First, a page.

The Board of Directors of the American Board of Podiatric Medicine approved the following position statement regarding hospital and surgical privileges for doctors of podiatric medicine on February 27, 2019. This statement is based on federal law, Centers for Medicare and Medicaid Services Conditions of Participation and Standards of the Joint Commission, and takes into account the current education, training, and experience of podiatrists to recommend best practices for hospital credentialing and privileging.
Doctors of podiatric medicine (DPMs) are licensed independent practitioners, classified as physicians in the Social Security Act, who specialize in the medical and surgical care of the foot and ankle and related structures. To provide comprehensive patient care, it is necessary for DPMs to obtain hospital privileges. However, because laws, credentialing and privileging requirements, and policies vary by state and hospital, the process is not uniform.
The American Board of Podiatric Medicine (ABPM) is one of the two specialty boards recognized to certify doctors of podiatric medicine by the Joint Committee on the Recognition of Specialty Boards (JCRSB) of the Council on Podiatric Medical Education (CPME), which receives its authority from the American Podiatric Medical Association (APMA).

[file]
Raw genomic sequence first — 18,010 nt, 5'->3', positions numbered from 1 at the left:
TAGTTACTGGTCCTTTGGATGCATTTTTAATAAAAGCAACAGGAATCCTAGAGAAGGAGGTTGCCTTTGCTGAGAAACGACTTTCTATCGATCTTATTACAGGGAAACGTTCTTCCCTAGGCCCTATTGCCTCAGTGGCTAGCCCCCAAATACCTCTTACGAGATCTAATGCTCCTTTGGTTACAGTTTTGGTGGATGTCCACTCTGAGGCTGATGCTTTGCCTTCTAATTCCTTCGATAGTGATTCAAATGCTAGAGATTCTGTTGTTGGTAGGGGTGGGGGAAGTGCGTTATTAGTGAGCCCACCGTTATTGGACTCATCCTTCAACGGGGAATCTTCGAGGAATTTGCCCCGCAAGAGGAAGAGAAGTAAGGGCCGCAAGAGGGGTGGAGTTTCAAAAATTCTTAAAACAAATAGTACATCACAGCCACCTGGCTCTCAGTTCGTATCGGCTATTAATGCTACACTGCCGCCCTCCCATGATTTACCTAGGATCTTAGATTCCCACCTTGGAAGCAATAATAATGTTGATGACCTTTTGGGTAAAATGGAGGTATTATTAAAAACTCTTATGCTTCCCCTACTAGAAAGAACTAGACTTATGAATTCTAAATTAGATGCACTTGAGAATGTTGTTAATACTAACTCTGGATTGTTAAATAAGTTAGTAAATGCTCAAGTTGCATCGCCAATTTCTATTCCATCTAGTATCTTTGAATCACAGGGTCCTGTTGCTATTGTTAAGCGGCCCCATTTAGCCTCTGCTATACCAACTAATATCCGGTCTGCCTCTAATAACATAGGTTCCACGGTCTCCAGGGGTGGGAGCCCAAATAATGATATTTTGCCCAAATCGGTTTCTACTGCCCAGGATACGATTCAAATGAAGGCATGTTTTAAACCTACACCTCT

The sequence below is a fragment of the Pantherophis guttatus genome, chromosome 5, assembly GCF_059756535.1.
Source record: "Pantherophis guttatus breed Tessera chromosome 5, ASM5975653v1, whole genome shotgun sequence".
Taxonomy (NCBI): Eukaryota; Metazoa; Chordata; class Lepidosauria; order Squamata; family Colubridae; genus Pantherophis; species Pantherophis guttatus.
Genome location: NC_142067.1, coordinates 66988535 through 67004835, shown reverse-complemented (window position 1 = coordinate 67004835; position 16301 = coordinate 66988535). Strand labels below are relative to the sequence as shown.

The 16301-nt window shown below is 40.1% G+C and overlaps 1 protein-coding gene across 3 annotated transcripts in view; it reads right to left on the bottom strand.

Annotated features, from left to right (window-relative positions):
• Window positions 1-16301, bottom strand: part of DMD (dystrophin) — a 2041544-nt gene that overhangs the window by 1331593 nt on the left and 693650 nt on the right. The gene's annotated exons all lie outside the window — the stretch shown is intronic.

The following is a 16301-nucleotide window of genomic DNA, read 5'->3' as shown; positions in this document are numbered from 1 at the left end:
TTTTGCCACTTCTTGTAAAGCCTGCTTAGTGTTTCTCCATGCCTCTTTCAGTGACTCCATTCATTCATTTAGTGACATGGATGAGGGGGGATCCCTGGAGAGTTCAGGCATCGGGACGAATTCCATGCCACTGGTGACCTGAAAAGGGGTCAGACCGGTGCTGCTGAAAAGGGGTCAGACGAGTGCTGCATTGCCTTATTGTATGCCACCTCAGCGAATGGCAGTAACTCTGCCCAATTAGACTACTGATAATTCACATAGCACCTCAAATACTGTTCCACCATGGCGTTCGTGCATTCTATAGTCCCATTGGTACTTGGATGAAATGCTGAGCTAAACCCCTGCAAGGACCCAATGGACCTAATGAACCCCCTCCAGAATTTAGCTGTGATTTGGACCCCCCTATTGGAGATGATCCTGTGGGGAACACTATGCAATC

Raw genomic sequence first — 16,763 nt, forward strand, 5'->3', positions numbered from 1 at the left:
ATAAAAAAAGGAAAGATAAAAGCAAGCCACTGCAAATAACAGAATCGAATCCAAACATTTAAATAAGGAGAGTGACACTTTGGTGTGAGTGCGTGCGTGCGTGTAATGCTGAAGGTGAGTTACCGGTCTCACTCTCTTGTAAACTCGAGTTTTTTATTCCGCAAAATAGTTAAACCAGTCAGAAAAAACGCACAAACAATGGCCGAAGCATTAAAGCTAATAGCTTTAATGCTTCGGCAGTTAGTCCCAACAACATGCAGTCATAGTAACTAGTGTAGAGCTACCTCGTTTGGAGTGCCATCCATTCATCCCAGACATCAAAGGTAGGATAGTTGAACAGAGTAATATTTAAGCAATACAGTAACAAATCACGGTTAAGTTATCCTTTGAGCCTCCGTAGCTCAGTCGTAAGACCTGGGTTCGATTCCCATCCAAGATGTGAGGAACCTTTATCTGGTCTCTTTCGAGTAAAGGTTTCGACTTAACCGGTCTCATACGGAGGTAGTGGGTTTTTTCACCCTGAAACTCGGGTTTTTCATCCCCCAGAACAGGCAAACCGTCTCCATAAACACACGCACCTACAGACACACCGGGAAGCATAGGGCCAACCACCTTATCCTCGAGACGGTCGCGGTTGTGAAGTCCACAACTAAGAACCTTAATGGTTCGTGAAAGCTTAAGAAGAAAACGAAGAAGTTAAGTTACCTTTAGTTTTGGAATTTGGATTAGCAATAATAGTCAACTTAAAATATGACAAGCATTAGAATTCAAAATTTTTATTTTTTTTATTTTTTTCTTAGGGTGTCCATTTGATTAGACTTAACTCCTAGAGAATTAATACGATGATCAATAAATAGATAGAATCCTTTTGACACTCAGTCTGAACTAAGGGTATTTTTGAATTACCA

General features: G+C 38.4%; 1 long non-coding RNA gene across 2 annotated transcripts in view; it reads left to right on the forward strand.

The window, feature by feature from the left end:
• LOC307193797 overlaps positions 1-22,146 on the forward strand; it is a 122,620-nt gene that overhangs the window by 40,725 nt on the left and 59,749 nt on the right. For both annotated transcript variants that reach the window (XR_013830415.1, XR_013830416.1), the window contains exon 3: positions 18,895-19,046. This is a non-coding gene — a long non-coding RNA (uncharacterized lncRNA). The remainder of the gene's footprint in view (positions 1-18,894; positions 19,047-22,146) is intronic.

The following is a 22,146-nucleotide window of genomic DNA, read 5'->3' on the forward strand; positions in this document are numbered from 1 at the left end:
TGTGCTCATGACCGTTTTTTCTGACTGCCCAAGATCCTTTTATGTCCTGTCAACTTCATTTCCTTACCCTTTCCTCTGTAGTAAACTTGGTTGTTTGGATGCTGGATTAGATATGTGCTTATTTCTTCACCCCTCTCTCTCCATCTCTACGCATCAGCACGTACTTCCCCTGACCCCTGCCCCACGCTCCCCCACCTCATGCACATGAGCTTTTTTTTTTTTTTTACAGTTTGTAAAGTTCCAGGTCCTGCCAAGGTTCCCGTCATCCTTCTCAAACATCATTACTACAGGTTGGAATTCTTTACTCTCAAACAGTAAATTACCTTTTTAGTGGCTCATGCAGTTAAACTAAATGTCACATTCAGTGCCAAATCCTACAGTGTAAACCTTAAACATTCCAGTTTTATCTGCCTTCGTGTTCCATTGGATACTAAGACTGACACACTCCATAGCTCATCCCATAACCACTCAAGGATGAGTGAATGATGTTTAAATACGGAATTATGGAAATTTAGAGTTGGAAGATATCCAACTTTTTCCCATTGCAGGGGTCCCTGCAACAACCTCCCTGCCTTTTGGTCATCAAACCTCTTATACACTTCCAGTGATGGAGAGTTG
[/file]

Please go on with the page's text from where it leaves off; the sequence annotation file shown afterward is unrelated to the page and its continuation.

The ABPM certifies DPMs in the areas of podiatric medicine and orthopedics if they successfully pass a comprehensive examination process. The ABPM exam focuses on the following major subject areas: podiatric medicine, medical imaging, pathology, public health, internal medicine and medical subspecialities, wound care, emergency medicine, anesthesiology, podiatric surgery, general surgery, and surgical specialities.1
The American Board of Podiatric Medicine created the Guide to Credentialing and Privileging Doctors of Podiatric Medicine to assist hospital credentialers in understanding the nuances of podiatric education, and training, and how to use a DPM's experience as a key differentiator in the granting of hospital and surgical privileges. This position statement is based on the aforementioned Guide, Centers for Medicare and Medicaid Services (CMS) Conditions of Participation, and the Standards of The Joint Commission.
Position #1: The hospital's primary duty in granting privileges is to protect the public by ensuring competency of health practitioners.
The responsibility for granting staff membership and delineating clinical privileges rests with the hospital's governing board and is discharged through the organized medical staff. This position statement is not intended to usurp the authority of a hospital or medical staff to determine the most appropriate process for judging the clinical competence of providers; rather the goal is to provide the ABPM's positions on the current standards of evaluating the competence of podiatrists.